Motorola Xoom's high price justified by its fast connectivity says mobile boss

Motorola's decision to slap a whopping $799 price tag on its Xoom tablet in the US may provoke fears of similar extortion here in the UK. Motorola Mobility boss Sanjay Jha thinks it's justified though.

Motorola's Xoom tablet doesn't have a confirmed UK price yet, but in the US the 4G and Wi-Fi version will cost a beefy $799 (£490). Motorola Mobility boss Sanjay Jha has defended the pricing, saying the tablet is worth it, especially when being used on a 4G network.

"We felt that our ability to deliver 50Mbps would justify the $799 price point. It is 32GB with 3G and a free upgrade to 4G. Being competitive with iPad is important," he tells Tech Europe. "We feel that from the hardware and capabilities we deliver we are at least competitive and in a number of ways better."

Jha also confirmed that there will be a Wi-Fi-only version of the Xoom that will be "meaningfully cheaper" than the 4G model. "The price is set by iPad at $599 and we will be right around there." Jha was referring to the cost of a 32GB Wi-Fi iPad in the US, which implies that if and when a Wi-Fi Xoom comes to the UK, it'll come in at around the £510 mark, the UK price of that model of iPad.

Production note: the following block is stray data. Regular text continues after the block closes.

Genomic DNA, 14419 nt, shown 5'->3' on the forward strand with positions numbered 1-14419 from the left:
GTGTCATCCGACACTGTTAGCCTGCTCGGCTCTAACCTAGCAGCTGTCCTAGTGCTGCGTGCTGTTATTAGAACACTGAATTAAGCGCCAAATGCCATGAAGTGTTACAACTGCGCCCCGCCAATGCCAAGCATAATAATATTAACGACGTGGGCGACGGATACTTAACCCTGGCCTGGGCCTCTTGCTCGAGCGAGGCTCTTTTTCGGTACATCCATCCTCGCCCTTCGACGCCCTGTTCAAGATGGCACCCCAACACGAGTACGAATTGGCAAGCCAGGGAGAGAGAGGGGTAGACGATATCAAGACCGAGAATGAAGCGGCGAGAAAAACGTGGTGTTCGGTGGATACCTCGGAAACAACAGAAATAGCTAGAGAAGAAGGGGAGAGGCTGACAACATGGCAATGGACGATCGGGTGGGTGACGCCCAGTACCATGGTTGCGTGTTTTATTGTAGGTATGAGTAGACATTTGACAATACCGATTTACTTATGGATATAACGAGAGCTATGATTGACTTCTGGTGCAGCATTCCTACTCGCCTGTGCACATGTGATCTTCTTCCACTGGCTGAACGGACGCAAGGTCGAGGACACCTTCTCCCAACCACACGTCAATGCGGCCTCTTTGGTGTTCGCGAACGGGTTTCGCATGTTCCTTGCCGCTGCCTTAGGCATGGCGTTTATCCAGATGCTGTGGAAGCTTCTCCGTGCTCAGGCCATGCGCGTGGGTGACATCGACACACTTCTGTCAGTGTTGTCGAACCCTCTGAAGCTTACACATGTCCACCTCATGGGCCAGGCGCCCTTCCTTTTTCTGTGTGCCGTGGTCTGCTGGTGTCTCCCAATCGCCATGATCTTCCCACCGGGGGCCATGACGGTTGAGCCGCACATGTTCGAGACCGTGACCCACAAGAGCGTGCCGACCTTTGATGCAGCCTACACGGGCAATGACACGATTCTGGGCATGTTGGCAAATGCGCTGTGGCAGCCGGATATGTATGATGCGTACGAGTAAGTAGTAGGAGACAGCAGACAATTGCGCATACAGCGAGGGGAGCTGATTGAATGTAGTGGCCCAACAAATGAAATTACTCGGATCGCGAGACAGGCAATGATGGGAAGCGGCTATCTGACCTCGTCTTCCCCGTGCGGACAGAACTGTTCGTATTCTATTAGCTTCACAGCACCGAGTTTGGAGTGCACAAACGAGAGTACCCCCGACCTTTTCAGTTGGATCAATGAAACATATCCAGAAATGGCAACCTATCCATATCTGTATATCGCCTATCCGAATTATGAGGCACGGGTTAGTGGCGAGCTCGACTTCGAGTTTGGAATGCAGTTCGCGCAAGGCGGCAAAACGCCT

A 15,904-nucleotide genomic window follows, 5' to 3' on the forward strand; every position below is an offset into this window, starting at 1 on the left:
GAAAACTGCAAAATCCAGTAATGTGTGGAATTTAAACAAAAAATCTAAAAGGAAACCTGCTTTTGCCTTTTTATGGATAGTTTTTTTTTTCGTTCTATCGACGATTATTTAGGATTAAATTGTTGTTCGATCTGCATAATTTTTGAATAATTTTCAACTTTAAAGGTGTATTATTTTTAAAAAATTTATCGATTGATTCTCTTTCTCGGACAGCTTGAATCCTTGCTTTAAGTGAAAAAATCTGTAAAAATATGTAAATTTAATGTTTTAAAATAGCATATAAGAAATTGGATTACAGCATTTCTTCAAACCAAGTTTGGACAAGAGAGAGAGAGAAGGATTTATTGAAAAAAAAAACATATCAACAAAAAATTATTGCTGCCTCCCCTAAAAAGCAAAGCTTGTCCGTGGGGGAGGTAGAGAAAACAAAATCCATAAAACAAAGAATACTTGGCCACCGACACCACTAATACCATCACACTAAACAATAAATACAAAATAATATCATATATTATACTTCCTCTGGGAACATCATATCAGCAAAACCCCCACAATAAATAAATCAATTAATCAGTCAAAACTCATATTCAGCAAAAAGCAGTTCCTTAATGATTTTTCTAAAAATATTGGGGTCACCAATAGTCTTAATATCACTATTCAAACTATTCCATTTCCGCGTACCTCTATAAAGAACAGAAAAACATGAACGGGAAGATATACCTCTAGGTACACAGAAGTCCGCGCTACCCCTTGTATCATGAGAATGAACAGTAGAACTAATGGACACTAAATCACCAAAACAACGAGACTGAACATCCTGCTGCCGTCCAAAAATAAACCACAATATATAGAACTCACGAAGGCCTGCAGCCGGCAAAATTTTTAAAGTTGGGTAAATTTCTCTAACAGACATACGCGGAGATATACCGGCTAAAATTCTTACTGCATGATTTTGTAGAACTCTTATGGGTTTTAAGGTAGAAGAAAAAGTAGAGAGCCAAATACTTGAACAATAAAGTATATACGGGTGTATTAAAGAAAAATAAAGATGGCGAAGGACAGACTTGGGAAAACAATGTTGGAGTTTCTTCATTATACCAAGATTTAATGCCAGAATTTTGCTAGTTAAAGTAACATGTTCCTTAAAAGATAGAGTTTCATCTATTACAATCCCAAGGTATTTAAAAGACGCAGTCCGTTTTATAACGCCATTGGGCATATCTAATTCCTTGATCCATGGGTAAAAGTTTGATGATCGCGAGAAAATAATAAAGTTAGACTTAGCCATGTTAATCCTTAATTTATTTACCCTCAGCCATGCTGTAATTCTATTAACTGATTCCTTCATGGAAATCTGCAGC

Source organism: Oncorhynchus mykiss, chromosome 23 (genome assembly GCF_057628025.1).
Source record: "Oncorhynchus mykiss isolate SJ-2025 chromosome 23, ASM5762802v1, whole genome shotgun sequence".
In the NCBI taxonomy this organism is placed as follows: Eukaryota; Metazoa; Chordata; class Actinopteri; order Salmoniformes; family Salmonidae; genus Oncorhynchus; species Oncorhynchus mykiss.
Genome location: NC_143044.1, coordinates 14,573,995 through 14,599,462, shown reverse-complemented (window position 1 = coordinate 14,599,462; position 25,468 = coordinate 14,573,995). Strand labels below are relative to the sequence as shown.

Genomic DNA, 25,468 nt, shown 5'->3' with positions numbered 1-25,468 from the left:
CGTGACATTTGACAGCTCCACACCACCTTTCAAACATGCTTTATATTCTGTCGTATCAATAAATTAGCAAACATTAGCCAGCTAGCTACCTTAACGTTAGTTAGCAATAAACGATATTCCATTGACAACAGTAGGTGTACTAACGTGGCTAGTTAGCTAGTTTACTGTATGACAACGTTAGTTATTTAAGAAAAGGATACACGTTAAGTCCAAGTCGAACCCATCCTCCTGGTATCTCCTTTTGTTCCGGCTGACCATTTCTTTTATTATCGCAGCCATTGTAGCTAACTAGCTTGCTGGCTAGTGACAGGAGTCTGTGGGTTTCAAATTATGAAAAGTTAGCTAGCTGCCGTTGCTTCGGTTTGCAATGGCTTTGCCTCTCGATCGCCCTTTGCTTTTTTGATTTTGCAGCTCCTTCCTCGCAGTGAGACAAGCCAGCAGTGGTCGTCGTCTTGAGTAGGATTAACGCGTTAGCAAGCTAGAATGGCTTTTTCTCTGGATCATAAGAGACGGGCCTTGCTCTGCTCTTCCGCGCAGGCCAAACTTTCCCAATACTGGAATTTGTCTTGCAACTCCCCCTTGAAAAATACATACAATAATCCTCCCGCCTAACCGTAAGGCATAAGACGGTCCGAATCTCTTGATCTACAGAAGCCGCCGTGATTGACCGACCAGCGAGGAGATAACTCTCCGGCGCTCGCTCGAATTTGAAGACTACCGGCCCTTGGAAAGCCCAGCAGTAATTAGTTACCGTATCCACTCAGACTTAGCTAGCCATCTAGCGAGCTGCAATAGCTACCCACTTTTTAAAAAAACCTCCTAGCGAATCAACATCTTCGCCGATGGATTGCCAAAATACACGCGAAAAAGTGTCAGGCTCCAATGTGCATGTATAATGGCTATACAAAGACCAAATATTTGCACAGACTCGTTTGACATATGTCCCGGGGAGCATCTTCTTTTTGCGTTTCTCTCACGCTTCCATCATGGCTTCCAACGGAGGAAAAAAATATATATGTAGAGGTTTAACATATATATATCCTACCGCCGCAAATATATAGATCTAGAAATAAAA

Earlier this week, Motorola announced that four UK retailers will be selling its new tablet by summer , with the Carphone Warehouse and Best Buy getting a 3G/Wi-Fi version, while PC World and Currys flog the Wi-Fi-only version.

Jha sounds keen to get us Europeans fired up about the Xoom and other Motorola devices, in contrast to our lukewarm response to Moto devices since the original Razr.

"Our brand today is weakest in Europe, and it requires more work and investment. We are repositioning our brand in a way that is new to the Europeans," he tells Tech Europe. "The last thing Europeans saw from us was the Razr, which was a very voice-centric phone. There is no doubt we have money to spend..."

With the Xoom likely to come at a premium, the question is whether we'll have money to spend on it in return, rather than rivals such as the HTC Flyer, Samsung Galaxy Tab 10.1 and LG Optimus Pad .

Motorola's device has a 10.1-inch screen, a dual-core processor, a 5-megapixel rear camera and a 2-megapixel front camera. Like the latter two of those rivals, it runs Google's Android 3.0 Honeycomb software.

 

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